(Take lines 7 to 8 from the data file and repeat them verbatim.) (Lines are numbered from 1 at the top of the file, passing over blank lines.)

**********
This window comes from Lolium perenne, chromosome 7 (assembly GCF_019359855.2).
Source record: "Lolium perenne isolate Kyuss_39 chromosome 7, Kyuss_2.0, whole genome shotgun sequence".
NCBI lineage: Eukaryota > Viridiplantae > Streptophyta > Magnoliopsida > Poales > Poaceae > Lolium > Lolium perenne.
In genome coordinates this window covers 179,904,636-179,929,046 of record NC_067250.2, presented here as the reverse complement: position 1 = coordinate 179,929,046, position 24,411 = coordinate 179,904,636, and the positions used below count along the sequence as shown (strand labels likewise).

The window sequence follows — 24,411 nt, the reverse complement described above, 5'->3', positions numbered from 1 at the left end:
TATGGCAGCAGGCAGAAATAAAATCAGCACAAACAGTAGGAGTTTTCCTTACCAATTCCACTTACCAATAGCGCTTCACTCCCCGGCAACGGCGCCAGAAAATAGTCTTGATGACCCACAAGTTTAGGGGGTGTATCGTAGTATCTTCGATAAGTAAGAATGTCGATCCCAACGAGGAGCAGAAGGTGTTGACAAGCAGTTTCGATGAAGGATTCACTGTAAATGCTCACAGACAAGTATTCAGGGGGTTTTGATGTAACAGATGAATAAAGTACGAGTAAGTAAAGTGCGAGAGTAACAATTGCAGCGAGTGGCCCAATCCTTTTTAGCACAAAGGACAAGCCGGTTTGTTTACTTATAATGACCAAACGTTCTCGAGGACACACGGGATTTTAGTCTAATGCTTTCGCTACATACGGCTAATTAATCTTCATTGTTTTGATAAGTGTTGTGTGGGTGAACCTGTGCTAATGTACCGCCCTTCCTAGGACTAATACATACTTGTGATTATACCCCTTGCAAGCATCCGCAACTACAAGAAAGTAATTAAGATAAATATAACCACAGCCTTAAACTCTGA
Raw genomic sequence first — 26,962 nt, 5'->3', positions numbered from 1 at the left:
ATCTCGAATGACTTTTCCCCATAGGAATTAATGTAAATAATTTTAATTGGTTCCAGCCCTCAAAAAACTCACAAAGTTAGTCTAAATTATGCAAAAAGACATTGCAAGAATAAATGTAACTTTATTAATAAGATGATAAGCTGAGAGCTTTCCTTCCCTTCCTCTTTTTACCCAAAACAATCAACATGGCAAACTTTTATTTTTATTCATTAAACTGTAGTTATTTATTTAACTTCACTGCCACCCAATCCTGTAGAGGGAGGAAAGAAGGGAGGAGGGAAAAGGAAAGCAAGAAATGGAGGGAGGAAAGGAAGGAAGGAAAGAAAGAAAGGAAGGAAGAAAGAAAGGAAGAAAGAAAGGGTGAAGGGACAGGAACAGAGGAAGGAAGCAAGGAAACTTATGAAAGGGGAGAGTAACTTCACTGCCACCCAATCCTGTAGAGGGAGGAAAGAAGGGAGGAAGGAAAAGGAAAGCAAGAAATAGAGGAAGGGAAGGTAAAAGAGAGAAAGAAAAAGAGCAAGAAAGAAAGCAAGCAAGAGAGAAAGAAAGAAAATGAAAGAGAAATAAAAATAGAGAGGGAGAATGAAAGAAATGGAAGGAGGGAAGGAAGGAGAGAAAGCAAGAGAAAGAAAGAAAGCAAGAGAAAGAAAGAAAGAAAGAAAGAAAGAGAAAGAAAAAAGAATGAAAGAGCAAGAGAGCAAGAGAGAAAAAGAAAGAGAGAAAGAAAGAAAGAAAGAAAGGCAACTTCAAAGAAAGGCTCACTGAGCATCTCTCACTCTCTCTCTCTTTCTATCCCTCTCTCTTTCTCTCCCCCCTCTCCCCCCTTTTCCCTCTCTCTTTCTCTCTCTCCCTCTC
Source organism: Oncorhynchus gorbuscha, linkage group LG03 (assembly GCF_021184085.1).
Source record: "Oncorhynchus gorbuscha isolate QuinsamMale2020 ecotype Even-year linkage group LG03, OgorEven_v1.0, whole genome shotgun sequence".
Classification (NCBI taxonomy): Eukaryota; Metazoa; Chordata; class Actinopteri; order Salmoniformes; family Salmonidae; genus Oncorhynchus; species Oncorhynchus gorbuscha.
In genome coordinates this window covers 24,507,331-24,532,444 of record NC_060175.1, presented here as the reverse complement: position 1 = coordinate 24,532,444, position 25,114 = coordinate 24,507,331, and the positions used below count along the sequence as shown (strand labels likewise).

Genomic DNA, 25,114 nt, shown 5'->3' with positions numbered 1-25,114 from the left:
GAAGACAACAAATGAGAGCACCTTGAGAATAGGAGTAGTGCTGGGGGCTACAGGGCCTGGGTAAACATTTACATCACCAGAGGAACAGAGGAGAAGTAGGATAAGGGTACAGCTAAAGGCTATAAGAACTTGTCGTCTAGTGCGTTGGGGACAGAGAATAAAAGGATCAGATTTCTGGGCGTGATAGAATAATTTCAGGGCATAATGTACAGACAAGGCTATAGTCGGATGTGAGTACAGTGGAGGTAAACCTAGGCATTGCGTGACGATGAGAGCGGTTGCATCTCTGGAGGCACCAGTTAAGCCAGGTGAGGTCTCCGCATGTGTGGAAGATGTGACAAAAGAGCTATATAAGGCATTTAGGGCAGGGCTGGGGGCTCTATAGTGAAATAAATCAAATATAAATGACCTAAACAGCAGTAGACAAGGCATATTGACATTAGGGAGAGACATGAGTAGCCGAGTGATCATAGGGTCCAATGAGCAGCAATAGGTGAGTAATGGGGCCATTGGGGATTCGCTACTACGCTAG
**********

Raw genomic sequence first — 26,962 nt, 5'->3', positions numbered from 1 at the left:
ATCTCGAATGACTTTTCCCCATAGGAATTAATGTAAATAATTTTAATTGGTTCCAGCCCTCAAAAAACTCACAAAGTTAGTCTAAATTATGCAAAAAGACATTGCAAGAATAAATGTAACTTTATTAATAAGATGATAAGCTGAGAGCTTTCCTTCCCTTCCTCTTTTTACCCAAAACAATCAACATGGCAAACTTTTATTTTTATTCATTAAACTGTAGTTATTTATTTAACTTCACTGCCACCCAATCCTGTAGAGGGAGGAAAGAAGGGAGGAGGGAAAAGGAAAGCAAGAAATGGAGGGAGGAAAGGAAGGAAGGAAAGAAAGAAAGGAAGGAAGAAAGAAAGGAAGAAAGAAAGGGTGAAGGGACAGGAACAGAGGAAGGAAGCAAGGAAACTTATGAAAGGGGAGAGTAACTTCACTGCCACCCAATCCTGTAGAGGGAGGAAAGAAGGGAGGAAGGAAAAGGAAAGCAAGAAATAGAGGAAGGGAAGGTAAAAGAGAGAAAGAAAAAGAGCAAGAAAGAAAGCAAGCAAGAGAGAAAGAAAGAAAATGAAAGAGAAATAAAAATAGAGAGGGAGAATGAAAGAAATGGAAGGAGGGAAGGAAGGAGAGAAAGCAAGAGAAAGAAAGAAAGCAAGAGAAAGAAAGAAAGAAAGAAAGAAAGAGAAAGAAAAAAGAATGAAAGAGCAAGAGAGCAAGAGAGAAAAAGAAAGAGAGAAAGAAAGAAAGAAAGAAAGGCAACTTCAAAGAAAGGCTCACTGAGCATCTCTCACTCTCTCTCTCTTTCTATCCCTCTCTCTTTCTCTCCCCCCTCTCCCCCCTTTTCCCTCTCTCTTTCTCTCTCTCCCTCTC